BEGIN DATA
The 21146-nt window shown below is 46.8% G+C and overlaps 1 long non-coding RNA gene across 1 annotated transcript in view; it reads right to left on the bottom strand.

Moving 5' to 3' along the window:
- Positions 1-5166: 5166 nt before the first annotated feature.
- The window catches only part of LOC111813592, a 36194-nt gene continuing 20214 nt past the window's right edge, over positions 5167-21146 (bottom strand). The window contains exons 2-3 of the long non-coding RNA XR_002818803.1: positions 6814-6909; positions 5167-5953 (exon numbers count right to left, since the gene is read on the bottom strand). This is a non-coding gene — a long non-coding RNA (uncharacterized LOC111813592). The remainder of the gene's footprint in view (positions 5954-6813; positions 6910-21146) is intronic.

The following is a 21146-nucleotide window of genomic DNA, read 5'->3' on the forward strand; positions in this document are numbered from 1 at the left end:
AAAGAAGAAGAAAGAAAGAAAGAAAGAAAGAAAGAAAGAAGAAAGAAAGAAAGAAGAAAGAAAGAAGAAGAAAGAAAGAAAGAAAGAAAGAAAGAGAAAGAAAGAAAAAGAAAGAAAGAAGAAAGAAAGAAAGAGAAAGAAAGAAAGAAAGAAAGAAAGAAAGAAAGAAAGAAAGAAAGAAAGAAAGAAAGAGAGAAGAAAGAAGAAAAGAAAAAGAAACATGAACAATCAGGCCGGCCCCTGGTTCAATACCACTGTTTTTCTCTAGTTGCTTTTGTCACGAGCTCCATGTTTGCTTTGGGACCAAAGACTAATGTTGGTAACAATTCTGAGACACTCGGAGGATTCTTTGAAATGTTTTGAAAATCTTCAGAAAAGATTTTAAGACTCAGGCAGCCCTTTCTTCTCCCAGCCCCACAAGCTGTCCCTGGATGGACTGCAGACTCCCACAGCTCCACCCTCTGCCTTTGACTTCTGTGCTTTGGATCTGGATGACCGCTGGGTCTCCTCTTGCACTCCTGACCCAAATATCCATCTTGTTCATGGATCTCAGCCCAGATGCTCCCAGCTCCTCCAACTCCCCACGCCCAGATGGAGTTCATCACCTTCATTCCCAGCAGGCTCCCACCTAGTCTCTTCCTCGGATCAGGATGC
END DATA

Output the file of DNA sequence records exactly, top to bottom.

The 21146-nt window shown below is 46.8% G+C and overlaps 1 long non-coding RNA gene across 1 annotated transcript in view; it reads right to left on the bottom strand.

Moving 5' to 3' along the window:
- Positions 1-5166: 5166 nt before the first annotated feature.
- The window catches only part of LOC111813592, a 36194-nt gene continuing 20214 nt past the window's right edge, over positions 5167-21146 (bottom strand). The window contains exons 2-3 of the long non-coding RNA XR_002818803.1: positions 6814-6909; positions 5167-5953 (exon numbers count right to left, since the gene is read on the bottom strand). This is a non-coding gene — a long non-coding RNA (uncharacterized LOC111813592). The remainder of the gene's footprint in view (positions 5954-6813; positions 6910-21146) is intronic.

The following is a 21146-nucleotide window of genomic DNA, read 5'->3' on the forward strand; positions in this document are numbered from 1 at the left end:
AAAGAAGAAGAAAGAAAGAAAGAAAGAAAGAAAGAAAGAAGAAAGAAAGAAAGAAGAAAGAAAGAAGAAGAAAGAAAGAAAGAAAGAAAGAAAGAGAAAGAAAGAAAAAGAAAGAAAGAAGAAAGAAAGAAAGAGAAAGAAAGAAAGAAAGAAAGAAAGAAAGAAAGAAAGAAAGAAAGAAAGAAAGAAAGAGAGAAGAAAGAAGAAAAGAAAAAGAAACATGAACAATCAGGCCGGCCCCTGGTTCAATACCACTGTTTTTCTCTAGTTGCTTTTGTCACGAGCTCCATGTTTGCTTTGGGACCAAAGACTAATGTTGGTAACAATTCTGAGACACTCGGAGGATTCTTTGAAATGTTTTGAAAATCTTCAGAAAAGATTTTAAGACTCAGGCAGCCCTTTCTTCTCCCAGCCCCACAAGCTGTCCCTGGATGGACTGCAGACTCCCACAGCTCCACCCTCTGCCTTTGACTTCTGTGCTTTGGATCTGGATGACCGCTGGGTCTCCTCTTGCACTCCTGACCCAAATATCCATCTTGTTCATGGATCTCAGCCCAGATGCTCCCAGCTCCTCCAACTCCCCACGCCCAGATGGAGTTCATCACCTTCATTCCCAGCAGGCTCCCACCTAGTCTCTTCCTCGGATCAGGATGC